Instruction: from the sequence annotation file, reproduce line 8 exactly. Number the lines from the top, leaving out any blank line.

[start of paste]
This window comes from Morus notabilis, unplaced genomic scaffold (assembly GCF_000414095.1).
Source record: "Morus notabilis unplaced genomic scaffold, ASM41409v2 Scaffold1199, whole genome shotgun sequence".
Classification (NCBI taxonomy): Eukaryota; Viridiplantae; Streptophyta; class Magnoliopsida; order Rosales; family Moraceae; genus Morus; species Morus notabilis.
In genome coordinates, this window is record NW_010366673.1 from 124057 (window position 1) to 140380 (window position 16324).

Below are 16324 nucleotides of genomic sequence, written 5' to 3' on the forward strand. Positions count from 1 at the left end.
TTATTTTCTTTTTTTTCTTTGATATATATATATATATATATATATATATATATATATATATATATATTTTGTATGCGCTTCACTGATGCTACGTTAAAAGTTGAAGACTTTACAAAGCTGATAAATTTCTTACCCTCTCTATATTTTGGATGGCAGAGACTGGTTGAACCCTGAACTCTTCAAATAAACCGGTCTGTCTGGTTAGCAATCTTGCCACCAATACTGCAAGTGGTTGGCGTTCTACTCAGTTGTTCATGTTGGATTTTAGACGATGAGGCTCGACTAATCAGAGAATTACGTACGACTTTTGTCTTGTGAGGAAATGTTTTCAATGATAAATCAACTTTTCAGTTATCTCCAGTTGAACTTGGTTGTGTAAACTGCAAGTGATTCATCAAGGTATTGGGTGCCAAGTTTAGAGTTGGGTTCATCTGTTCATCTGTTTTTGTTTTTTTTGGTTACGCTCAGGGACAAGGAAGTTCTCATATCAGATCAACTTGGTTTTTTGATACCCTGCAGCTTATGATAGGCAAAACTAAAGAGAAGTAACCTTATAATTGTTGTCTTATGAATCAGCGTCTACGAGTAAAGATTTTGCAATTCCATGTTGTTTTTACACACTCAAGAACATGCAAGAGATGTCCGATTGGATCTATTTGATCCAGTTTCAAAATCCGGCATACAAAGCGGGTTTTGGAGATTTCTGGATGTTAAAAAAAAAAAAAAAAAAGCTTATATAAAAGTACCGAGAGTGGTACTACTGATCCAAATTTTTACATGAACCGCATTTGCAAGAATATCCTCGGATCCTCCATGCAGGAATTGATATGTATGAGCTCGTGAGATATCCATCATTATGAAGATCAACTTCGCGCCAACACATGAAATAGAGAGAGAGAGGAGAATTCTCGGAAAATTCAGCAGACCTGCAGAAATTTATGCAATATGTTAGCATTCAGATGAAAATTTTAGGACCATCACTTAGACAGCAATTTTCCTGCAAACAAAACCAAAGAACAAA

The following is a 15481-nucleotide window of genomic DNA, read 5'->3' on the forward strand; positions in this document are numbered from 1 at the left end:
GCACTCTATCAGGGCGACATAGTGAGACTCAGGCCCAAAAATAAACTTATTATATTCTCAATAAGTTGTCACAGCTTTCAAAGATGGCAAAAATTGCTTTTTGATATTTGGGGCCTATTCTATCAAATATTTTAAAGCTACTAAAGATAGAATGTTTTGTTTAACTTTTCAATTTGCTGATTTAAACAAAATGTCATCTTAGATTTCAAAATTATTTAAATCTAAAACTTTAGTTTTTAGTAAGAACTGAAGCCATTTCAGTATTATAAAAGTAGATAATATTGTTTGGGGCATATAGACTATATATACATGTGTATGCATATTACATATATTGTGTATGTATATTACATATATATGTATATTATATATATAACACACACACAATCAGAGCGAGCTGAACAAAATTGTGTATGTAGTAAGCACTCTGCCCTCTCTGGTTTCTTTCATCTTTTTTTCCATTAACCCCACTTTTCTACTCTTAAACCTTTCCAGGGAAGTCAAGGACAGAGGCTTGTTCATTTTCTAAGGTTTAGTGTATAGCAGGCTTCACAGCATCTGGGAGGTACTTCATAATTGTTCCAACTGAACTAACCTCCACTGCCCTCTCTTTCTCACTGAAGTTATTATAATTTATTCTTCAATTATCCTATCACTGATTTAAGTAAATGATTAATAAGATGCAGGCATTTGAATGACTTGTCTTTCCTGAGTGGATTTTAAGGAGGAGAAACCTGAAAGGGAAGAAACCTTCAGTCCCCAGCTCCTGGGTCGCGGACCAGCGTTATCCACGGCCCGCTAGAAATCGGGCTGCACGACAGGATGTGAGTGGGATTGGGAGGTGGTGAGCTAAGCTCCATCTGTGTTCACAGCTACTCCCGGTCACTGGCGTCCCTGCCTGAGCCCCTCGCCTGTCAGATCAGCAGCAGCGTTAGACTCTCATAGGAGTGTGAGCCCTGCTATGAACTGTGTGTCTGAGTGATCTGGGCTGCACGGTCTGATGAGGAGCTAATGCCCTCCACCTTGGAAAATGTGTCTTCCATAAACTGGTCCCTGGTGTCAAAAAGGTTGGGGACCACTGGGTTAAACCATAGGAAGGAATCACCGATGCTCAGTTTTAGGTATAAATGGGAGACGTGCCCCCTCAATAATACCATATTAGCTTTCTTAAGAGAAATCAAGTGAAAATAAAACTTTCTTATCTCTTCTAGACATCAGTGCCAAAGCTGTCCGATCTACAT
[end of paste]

GCACTCTATCAGGGCGACATAGTGAGACTCAGGCCCAAAAATAAACTTATTATATTCTCAATAAGTTGTCACAGCTTTCAAAGATGGCAAAAATTGCTTTTTGATATTTGGGGCCTATTCTATCAAATATTTTAAAGCTACTAAAGATAGAATGTTTTGTTTAACTTTTCAATTTGCTGATTTAAACAAAATGTCATCTTAGATTTCAAAATTATTTAAATCTAAAACTTTAGTTTTTAGTAAGAACTGAAGCCATTTCAGTATTATAAAAGTAGATAATATTGTTTGGGGCATATAGACTATATATACATGTGTATGCATATTACATATATTGTGTATGTATATTACATATATATGTATATTATATATATAACACACACACAATCAGAGCGAGCTGAACAAAATTGTGTATGTAGTAAGCACTCTGCCCTCTCTGGTTTCTTTCATCTTTTTTTCCATTAACCCCACTTTTCTACTCTTAAACCTTTCCAGGGAAGTCAAGGACAGAGGCTTGTTCATTTTCTAAGGTTTAGTGTATAGCAGGCTTCACAGCATCTGGGAGGTACTTCATAATTGTTCCAACTGAACTAACCTCCACTGCCCTCTCTTTCTCACTGAAGTTATTATAATTTATTCTTCAATTATCCTATCACTGATTTAAGTAAATGATTAATAAGATGCAGGCATTTGAATGACTTGTCTTTCCTGAGTGGATTTTAAGGAGGAGAAACCTGAAAGGGAAGAAACCTTCAGTCCCCAGCTCCTGGGTCGCGGACCAGCGTTATCCACGGCCCGCTAGAAATCGGGCTGCACGACAGGATGTGAGTGGGATTGGGAGGTGGTGAGCTAAGCTCCATCTGTGTTCACAGCTACTCCCGGTCACTGGCGTCCCTGCCTGAGCCCCTCGCCTGTCAGATCAGCAGCAGCGTTAGACTCTCATAGGAGTGTGAGCCCTGCTATGAACTGTGTGTCTGAGTGATCTGGGCTGCACGGTCTGATGAGGAGCTAATGCCCTCCACCTTGGAAAATGTGTCTTCCATAAACTGGTCCCTGGTGTCAAAAAGGTTGGGGACCACTGGGTTAAACCATAGGAAGGAATCACCGATGCTCAGTTTTAGGTATAAATGGGAGACGTGCCCCCTCAATAATACCATATTAGCTTTCTTAAGAGAAATCAAGTGAAAATAAAACTTTCTTATCTCTTCTAGACATCAGTGCCAAAGCTGTCCGATCTACAT